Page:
Unlike many U.S. cities that are dominated by motor vehicles, one look around New York City’s sidewalks and streets on a busy workday solidifies that here, pedestrians reign. While the city is known for its hoards of pedestrians who move with purpose towards their destinations, a recent string of fatal pedestrian accidents serves as a stark reminder of the many dangers faced by those individuals who, throughout the city’s five boroughs, choose to walk.
It’s been nearly two years since Mayor Bill de Blasio, as part of the city’s Vision Zero plan, announced the formation of an interagency group whose aim and the mission was to develop “a comprehensive road map to eliminate deadly crashes, especially those involving pedestrians.” While the number of pedestrian fatalities to date this year are lower than 2014 numbers, the deaths of 12 pedestrians since Halloween has renewed concerns about the safety of the city’s streets and sidewalks.
As part of the Vision Zero’s initiatives, the city has taken steps to crack down on speeding motorists as well as those who fail to yield the right of way to pedestrians. So far this year, city officials note a 13 percent increase in the number of speeding tickets issued and a 14 percent increase in failure-to-yield tickets. While these numbers help prove that the city is being more proactive in its attempts to identify and punish unsafe drivers, too many people are still being injured and killed in traffic accidents caused by speeding, distracted and reckless drivers.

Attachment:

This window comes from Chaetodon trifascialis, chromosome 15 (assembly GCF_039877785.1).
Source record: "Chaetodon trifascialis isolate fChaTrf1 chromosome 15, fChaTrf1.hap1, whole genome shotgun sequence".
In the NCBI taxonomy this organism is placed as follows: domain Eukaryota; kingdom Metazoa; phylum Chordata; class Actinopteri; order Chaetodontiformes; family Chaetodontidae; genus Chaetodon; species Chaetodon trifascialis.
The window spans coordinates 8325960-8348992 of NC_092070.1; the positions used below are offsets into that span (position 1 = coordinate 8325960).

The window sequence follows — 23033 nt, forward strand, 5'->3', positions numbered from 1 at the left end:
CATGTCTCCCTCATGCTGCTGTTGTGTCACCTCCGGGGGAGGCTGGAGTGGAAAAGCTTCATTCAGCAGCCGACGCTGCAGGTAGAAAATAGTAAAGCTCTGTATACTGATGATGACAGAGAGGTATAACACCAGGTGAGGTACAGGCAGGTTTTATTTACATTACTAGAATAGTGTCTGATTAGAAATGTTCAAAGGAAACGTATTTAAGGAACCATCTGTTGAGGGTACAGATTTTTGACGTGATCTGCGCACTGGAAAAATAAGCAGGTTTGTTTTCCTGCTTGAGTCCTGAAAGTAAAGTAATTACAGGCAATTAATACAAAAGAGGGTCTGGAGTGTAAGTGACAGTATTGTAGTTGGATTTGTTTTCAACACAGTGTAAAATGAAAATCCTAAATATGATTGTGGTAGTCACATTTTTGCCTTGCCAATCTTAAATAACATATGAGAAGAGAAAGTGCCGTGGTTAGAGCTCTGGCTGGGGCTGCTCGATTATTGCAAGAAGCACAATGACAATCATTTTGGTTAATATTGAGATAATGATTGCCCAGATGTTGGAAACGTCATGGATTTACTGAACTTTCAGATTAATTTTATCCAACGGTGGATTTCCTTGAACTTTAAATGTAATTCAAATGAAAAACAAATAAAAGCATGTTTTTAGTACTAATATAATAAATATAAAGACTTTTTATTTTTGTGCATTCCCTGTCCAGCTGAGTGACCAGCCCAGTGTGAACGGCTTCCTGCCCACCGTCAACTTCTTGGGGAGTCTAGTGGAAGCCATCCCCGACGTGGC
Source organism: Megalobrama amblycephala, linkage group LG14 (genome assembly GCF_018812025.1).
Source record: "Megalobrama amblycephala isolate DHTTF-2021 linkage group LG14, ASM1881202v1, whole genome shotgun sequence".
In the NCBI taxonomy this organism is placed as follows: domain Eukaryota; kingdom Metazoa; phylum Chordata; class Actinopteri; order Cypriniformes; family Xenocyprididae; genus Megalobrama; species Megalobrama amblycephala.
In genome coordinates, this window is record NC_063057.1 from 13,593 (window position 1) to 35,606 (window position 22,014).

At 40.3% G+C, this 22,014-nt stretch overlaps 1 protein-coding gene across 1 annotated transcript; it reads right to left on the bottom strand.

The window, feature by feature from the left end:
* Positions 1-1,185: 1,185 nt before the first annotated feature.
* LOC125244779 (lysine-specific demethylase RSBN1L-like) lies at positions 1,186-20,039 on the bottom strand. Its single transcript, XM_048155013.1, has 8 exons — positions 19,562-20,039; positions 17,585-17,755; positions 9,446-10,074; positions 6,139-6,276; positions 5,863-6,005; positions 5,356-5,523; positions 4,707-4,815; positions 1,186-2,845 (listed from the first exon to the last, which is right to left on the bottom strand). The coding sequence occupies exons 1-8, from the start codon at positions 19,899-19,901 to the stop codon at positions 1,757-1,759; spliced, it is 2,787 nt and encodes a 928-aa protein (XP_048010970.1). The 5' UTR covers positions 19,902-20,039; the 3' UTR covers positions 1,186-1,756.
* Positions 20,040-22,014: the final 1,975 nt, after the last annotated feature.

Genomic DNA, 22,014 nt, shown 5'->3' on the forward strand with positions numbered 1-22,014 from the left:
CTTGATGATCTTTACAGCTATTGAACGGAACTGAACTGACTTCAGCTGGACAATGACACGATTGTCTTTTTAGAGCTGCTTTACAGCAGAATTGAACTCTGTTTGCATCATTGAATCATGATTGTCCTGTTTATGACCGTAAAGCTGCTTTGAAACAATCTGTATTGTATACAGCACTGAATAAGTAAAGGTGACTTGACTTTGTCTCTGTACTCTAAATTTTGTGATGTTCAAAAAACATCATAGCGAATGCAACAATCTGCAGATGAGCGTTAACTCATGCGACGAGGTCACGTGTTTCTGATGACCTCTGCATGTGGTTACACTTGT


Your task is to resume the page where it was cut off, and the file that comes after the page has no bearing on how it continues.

Recent fatal pedestrian accidents include one in which three individuals died after a driver lost control of his vehicle and jumped a curb, crashing into the group. Another pedestrian who was walking down a sidewalk was killed when a car hit a curb and rolled over, landing on and killing the 50-year-old man. Other accidents involved motorists, including taxi and bus drivers, who failed to yield to and struck pedestrians who were attempting to cross the street.
The vast majority of traffic accidents, particularly those involving pedestrians, are preventable. Drivers who choose to speed or who disregard the rights of pedestrians should be held accountable for their actions.
Source: New York Magazine, “12 Pedestrians Have Died in NYC Since Halloween,” Jamie Fuller, Nov. 10, 2015
DNAinfo, “11 People Have Been Killed by Cars and Buses Since Halloween,” Jeff Mays, Nov. 9, 2015
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